And paste following

# MariaDB 11.2 repository list - created 2024-01-21 12:44 UTC
X-Repolib-Name: MariaDB
Types: deb
# is a dynamic mirror if your preferred mirror goes offline. See for details.
# URIs:
Suites: jammy
Components: main main/debug
Signed-By: /etc/apt/keyrings/mariadb-keyring.pgp

Save file and exit

Now we will run following

sudo apt update
sudo apt-get install mariadb-server

We can now see MariaDB repos added after we ran sudo apt update

Let’s check if MariaDB is running

sudo systemctl status mariadb

Now we will enable the MariaDB to start after reboot or shutdown

sudo systemctl enable mariadb

We will now secure our MariaDB installation

sudo mysql_secure_installation

You will probably ask yourself, why did I skip setting root password – that is very dangerous security oversight. For 10.4 MariaDB uses Unix socket authentication, so there is no need for setting root password.

First press Enter

Second – n

Third – n

Remove anonymous users – y

Disallow root login remotely – y

Remove test database – y

Reload privilege tables – y

To login to MariaDB use

sudo mariadb -u root

To exit type – exit

Install PHP

Last component we need is PHP. Current version is 8.3

First, we will add another repo, which will help us automatically update PHP and download new versions. Be aware, when new PHP is downloaded and installed, you may have issues with your web components, and may need to reconfigure them or attach to them new PHP. Just have that in mind.

We will now add new repo

sudo add-apt-repository ppa:ondrej/php
sudo apt-get update

We will now install PHP. Have in mind if you will install WordPress, Nextcloud or some other web service, you may also need additional PHP components which are not installed here.

sudo apt install php8.3 php8.3-fpm php8.3-mysql php-common php8.3-cli php8.3-common php8.3-opcache php8.3-readline php8.3-mbstring php8.3-xml php8.3-gd php8.3-curl

To check php8.3-fpm status and enable it on startup type in following

sudo systemctl status php8.3-fpm
sudo systemctl enable php8.3-fpm

Now, before we test PHP, there is one important thing to do – PHP doesn’t play nice with Nginx out of the box, like Apache does, so we need to configure couple of things first.

Configure Nginx to work with PHP

First, we will head to /etc/php/8.3/fpm/php.ini and change uncomment line cgi.fix_pathinfo and change value from 1 to 0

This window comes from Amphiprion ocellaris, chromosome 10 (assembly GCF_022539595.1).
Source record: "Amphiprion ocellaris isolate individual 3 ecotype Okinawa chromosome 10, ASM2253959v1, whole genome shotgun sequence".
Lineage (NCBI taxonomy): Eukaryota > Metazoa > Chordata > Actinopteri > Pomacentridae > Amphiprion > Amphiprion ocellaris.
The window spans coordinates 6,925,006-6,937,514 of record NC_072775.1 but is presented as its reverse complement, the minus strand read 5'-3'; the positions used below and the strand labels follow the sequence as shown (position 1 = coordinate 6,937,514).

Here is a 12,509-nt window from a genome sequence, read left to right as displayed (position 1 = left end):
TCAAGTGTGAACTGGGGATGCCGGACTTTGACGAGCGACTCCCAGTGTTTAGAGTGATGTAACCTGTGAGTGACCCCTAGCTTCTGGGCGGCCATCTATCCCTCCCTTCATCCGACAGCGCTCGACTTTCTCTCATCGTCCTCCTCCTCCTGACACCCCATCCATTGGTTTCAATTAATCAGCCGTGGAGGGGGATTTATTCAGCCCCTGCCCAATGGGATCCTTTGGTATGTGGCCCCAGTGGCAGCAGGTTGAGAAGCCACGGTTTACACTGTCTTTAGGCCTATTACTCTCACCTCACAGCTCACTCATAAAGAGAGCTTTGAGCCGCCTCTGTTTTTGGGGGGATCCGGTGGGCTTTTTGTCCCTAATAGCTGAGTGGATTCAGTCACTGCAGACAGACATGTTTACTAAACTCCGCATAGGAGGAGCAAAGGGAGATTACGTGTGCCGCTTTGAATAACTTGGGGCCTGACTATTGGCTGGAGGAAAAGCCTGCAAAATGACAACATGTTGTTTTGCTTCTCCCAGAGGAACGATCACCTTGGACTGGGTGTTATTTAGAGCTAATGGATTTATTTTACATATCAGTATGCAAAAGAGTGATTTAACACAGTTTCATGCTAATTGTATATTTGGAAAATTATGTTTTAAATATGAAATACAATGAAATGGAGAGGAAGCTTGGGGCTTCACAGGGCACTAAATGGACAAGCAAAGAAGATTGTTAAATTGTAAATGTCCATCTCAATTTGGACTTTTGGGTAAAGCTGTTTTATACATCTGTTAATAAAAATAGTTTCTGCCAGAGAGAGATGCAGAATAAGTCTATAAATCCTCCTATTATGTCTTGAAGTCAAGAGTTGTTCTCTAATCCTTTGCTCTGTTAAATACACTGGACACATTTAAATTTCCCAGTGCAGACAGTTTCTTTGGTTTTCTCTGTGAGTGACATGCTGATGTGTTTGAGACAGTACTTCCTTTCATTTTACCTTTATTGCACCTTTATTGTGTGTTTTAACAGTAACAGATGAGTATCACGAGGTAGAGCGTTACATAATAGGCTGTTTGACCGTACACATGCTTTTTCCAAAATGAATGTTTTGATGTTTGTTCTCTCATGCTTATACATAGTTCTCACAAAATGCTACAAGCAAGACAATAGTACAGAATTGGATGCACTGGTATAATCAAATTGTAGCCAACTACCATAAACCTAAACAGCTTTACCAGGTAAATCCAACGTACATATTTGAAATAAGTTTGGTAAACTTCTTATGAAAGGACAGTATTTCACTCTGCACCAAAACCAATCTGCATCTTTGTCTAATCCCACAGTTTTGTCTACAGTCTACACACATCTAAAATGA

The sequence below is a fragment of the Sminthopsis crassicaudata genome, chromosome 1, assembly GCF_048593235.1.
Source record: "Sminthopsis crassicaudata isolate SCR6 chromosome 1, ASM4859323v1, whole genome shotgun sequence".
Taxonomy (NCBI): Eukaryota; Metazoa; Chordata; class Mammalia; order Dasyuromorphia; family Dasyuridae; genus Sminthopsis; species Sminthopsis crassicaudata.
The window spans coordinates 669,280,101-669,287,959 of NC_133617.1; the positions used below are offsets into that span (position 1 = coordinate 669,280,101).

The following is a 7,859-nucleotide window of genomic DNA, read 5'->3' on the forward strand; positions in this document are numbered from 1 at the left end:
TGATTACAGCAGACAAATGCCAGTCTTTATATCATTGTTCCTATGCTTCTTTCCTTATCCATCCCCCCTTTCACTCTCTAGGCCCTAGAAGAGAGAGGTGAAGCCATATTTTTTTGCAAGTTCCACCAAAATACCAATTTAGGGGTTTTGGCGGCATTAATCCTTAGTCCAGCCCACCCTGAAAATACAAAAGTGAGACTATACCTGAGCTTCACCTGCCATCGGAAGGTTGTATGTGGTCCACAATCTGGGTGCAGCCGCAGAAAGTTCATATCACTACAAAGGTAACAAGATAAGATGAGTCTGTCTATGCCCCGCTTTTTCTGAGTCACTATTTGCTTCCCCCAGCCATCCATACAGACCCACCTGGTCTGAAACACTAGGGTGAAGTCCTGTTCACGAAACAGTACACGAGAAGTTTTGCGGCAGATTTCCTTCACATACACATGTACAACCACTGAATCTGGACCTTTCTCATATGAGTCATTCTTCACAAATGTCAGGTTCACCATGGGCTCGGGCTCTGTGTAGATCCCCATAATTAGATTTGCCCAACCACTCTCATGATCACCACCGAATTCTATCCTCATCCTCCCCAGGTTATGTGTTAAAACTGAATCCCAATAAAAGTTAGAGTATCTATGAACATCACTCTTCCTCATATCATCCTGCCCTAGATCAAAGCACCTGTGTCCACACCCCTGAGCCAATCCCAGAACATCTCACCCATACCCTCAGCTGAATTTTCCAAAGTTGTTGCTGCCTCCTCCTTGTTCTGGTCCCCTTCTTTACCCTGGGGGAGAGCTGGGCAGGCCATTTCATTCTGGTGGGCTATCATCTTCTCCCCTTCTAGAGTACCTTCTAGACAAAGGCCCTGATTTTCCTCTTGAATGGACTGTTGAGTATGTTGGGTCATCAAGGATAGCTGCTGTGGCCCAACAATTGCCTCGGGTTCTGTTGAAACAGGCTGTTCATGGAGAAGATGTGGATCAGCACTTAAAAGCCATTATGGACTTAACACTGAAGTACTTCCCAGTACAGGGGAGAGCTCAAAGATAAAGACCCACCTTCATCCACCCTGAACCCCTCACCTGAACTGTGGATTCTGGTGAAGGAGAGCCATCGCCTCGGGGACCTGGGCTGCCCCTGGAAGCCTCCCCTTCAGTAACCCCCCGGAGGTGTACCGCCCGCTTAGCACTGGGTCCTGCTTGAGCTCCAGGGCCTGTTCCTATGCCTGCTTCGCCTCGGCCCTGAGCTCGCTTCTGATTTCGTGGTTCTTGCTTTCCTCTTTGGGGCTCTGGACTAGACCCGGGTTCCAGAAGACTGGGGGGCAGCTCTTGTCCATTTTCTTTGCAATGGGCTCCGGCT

sudo nano /etc/php/8.3/fpm/php.ini

Next we will go to /etc/nginx/nginx.conf and change user value from nginx to www-data (this will come in handy if you plan to install Nextcloud). This is optional step.

sudo nano /etc/nginx/nginx.conf
user www-data;

Now, the last part, we will modify /etc/nginx/conf.d/default.conf file, and rewrite it

sudo nano /etc/nginx/conf.d/default.conf

Paste following in

server {
  listen 80;
  listen [::]:80;
  server_name _;
  root /usr/share/nginx/html/;
  index index.php index.html index.htm index.nginx-debian.html;

  location / {
    try_files $uri $uri/ /index.php;

  location ~ .php$ {
        try_files $uri =404;
        fastcgi_split_path_info ^(.+.php)(/.+)$;
        fastcgi_pass unix:/run/php/php8.3-fpm.sock;
        fastcgi_index index.php;
        include fastcgi_params;
        fastcgi_param SCRIPT_FILENAME $document_root$fastcgi_script_name;

 # A long browser cache lifetime can speed up repeat visits to your page
  location ~* \.(jpg|jpeg|gif|png|webp|svg|woff|woff2|ttf|css|js|ico|xml)$ {
       access_log        off;
       log_not_found     off;
       expires           360d;

  # disable access to hidden files
  location ~ /\.ht {
      access_log off;
      log_not_found off;
      deny all;

For the end, we will test our configuration and restart services

sudo nginx -t
sudo systemctl restart php8.3-fpm
sudo systemctl restart nginx

Nginx may came out with error, and won’t start/restart. If that is the case, just reboot the server.

Test PHP and NginX

For the end, let’s test our PHP on Nginx. We will create new file and type in it one command

echo '<?php phpinfo(); ?>' | sudo tee -a /usr/share/nginx/html/info.php > /dev/null

Now, if we type in http://ipaddressonLEMPserver/info.php we should get following if we done everything correctly

It is running!!

After test is successful, we will remove the info.php from the site, it is security risk.

sudo rm /usr/share/nginx/html/info.php

And that is that, we successfully set our LEMP stack. I won’t be covering HTTPS here, since this is already too long. HTTPS portion will be covered in separate guides.